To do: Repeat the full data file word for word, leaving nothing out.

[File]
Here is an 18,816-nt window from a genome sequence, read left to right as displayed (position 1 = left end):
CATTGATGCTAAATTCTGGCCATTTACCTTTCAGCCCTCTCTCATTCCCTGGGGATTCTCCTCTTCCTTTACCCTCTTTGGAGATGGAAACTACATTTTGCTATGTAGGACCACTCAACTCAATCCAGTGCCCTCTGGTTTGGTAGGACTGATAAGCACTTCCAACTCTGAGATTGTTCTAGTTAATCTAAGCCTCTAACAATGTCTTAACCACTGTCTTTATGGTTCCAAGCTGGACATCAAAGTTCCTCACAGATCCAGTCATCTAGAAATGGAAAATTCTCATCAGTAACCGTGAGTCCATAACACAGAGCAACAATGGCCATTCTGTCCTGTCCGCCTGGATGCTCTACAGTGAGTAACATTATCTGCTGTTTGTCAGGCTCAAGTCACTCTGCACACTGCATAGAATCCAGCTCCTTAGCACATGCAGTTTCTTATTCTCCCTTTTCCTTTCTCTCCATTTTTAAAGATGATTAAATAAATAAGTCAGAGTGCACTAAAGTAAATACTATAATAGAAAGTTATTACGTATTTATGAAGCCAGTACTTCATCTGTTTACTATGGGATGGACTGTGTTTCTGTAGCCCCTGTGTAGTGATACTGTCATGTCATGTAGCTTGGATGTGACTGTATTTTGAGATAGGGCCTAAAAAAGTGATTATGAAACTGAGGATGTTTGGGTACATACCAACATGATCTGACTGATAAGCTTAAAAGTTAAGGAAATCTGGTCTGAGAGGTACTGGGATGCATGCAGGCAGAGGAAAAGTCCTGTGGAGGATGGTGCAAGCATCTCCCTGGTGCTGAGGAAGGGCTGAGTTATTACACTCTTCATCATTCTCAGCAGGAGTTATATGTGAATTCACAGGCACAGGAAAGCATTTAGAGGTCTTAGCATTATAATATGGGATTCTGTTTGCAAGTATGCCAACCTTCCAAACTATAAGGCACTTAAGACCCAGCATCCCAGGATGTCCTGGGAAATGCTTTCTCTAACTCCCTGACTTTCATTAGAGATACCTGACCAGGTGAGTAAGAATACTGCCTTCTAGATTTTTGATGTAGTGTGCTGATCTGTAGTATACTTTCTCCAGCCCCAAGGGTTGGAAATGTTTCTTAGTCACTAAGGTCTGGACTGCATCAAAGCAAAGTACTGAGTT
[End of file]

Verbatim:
Here is an 18,816-nt window from a genome sequence, read left to right as displayed (position 1 = left end):
CATTGATGCTAAATTCTGGCCATTTACCTTTCAGCCCTCTCTCATTCCCTGGGGATTCTCCTCTTCCTTTACCCTCTTTGGAGATGGAAACTACATTTTGCTATGTAGGACCACTCAACTCAATCCAGTGCCCTCTGGTTTGGTAGGACTGATAAGCACTTCCAACTCTGAGATTGTTCTAGTTAATCTAAGCCTCTAACAATGTCTTAACCACTGTCTTTATGGTTCCAAGCTGGACATCAAAGTTCCTCACAGATCCAGTCATCTAGAAATGGAAAATTCTCATCAGTAACCGTGAGTCCATAACACAGAGCAACAATGGCCATTCTGTCCTGTCCGCCTGGATGCTCTACAGTGAGTAACATTATCTGCTGTTTGTCAGGCTCAAGTCACTCTGCACACTGCATAGAATCCAGCTCCTTAGCACATGCAGTTTCTTATTCTCCCTTTTCCTTTCTCTCCATTTTTAAAGATGATTAAATAAATAAGTCAGAGTGCACTAAAGTAAATACTATAATAGAAAGTTATTACGTATTTATGAAGCCAGTACTTCATCTGTTTACTATGGGATGGACTGTGTTTCTGTAGCCCCTGTGTAGTGATACTGTCATGTCATGTAGCTTGGATGTGACTGTATTTTGAGATAGGGCCTAAAAAAGTGATTATGAAACTGAGGATGTTTGGGTACATACCAACATGATCTGACTGATAAGCTTAAAAGTTAAGGAAATCTGGTCTGAGAGGTACTGGGATGCATGCAGGCAGAGGAAAAGTCCTGTGGAGGATGGTGCAAGCATCTCCCTGGTGCTGAGGAAGGGCTGAGTTATTACACTCTTCATCATTCTCAGCAGGAGTTATATGTGAATTCACAGGCACAGGAAAGCATTTAGAGGTCTTAGCATTATAATATGGGATTCTGTTTGCAAGTATGCCAACCTTCCAAACTATAAGGCACTTAAGACCCAGCATCCCAGGATGTCCTGGGAAATGCTTTCTCTAACTCCCTGACTTTCATTAGAGATACCTGACCAGGTGAGTAAGAATACTGCCTTCTAGATTTTTGATGTAGTGTGCTGATCTGTAGTATACTTTCTCCAGCCCCAAGGGTTGGAAATGTTTCTTAGTCACTAAGGTCTGGACTGCATCAAAGCAAAGTACTGAGTT